• Clearly shows that the tasks transform inputs into outputs
  • Indicates the decisions that need to be made along the chain
  • Demonstrates the essential inter-relationships and interdependence between the process steps; and reminds us that the strength of a chain depends upon its weakest link

Why Use Process Mapping?

The core reason for mapping out your processes is that those organisations that perform the transformation of inputs into outputs (their processes) well, generally manage to meet or exceed customer expectation. And those that do it best are invariably the most successful.

The following extract from The Crown Prosecution Service guide to Process Mapping summarises the reasons to process map very succinctly:

  1. Making system changes without truly understanding how the process is working today, and why, can lead to costly mistakes. It can also create conditions that make it difficult for staff to work effectively, and often creates further problems.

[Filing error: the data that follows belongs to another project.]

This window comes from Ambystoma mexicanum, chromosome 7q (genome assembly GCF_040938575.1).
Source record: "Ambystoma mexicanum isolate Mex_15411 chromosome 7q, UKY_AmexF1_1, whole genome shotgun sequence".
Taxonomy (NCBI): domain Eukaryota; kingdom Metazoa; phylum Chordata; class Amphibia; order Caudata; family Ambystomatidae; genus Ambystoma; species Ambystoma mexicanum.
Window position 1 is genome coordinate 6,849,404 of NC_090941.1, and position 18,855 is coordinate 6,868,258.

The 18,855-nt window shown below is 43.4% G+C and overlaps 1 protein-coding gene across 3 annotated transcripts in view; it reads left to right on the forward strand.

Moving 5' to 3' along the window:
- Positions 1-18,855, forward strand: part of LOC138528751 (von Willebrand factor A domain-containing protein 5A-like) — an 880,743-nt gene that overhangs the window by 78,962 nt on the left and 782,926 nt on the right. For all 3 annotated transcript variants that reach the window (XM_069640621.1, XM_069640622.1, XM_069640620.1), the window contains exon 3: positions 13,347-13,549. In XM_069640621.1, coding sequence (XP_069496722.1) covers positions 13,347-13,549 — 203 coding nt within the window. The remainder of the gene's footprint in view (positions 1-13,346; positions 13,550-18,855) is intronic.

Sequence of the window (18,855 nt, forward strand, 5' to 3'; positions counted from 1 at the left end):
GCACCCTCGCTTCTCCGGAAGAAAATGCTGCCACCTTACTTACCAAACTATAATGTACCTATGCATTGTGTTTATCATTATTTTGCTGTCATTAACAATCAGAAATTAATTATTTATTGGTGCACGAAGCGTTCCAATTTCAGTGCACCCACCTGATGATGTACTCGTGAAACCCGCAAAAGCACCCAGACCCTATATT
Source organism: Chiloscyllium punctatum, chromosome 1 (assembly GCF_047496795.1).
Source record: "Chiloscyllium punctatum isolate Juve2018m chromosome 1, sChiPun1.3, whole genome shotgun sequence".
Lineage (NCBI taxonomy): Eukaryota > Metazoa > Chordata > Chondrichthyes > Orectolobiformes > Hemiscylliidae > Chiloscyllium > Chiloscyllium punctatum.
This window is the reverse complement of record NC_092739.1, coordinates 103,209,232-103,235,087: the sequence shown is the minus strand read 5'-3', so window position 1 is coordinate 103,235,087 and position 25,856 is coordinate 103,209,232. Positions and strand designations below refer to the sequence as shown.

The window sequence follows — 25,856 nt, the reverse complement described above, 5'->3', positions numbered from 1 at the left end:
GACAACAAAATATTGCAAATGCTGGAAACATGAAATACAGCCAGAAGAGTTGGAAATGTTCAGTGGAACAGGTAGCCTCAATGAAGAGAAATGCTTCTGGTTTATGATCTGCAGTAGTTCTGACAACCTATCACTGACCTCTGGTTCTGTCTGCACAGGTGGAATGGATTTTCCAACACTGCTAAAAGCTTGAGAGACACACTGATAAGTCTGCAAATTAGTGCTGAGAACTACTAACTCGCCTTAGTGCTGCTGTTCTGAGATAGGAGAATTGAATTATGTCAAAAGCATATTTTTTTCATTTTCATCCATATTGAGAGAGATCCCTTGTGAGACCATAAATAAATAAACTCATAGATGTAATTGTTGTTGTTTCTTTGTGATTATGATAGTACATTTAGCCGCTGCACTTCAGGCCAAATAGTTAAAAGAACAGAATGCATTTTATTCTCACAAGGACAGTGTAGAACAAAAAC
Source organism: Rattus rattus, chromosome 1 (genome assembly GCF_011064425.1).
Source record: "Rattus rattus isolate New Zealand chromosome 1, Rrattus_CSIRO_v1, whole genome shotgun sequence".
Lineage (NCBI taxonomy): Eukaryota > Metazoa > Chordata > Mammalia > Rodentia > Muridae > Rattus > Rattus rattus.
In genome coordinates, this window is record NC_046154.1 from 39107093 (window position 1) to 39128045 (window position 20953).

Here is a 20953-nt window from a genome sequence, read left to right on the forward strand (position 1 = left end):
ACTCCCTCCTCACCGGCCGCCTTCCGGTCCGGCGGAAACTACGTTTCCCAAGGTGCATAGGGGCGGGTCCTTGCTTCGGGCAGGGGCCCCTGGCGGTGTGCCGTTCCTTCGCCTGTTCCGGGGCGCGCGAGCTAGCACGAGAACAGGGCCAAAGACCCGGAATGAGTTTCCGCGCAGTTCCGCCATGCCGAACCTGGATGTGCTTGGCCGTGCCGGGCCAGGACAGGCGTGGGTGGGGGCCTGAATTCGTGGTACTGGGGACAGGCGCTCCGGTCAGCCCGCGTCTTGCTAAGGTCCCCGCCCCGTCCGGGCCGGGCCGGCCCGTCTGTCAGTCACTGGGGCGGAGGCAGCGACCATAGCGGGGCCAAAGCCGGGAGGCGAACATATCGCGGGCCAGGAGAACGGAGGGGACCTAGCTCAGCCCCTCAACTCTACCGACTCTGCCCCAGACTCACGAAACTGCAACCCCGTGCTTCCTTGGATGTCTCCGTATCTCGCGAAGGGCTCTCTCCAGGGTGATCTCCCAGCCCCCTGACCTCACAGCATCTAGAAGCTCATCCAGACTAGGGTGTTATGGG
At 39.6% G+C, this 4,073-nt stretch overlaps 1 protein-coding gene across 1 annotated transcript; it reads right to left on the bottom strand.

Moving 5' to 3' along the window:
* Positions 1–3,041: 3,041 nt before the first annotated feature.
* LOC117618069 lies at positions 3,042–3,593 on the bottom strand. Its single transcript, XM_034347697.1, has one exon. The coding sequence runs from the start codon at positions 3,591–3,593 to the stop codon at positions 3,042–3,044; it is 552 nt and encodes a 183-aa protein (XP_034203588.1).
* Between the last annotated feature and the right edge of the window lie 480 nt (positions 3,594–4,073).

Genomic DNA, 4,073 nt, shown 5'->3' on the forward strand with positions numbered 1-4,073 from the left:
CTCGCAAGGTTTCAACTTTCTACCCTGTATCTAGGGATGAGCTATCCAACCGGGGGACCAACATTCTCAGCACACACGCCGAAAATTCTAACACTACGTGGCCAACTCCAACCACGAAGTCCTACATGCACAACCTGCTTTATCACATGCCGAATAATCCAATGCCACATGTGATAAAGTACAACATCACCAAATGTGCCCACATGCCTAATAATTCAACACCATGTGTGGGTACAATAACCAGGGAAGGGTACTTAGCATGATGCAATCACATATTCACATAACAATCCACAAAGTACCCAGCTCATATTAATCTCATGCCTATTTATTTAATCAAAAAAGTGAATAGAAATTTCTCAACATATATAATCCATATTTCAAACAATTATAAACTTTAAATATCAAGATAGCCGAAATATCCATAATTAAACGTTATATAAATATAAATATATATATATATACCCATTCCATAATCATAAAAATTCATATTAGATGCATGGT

2. If you do not measure a process, you will not be able to manage it effectively and if you cannot manage a process, you cannot improve it.
  3. It has been estimated that people working in organisations can waste about 15 – 20% of their time by re-doing things that are wrong, chasing outcomes without results, querying incomplete instructions, doing other people’s jobs and so on. This figure has been confirmed to varying degrees for all grades within CPS.
  4. Clearly defining processes enables us to identify problem areas such as bottlenecks, capacity issues, delays or waste. Once identified, this knowledge provides a solid basis from which to develop solutions and introduce and plan new improved processes.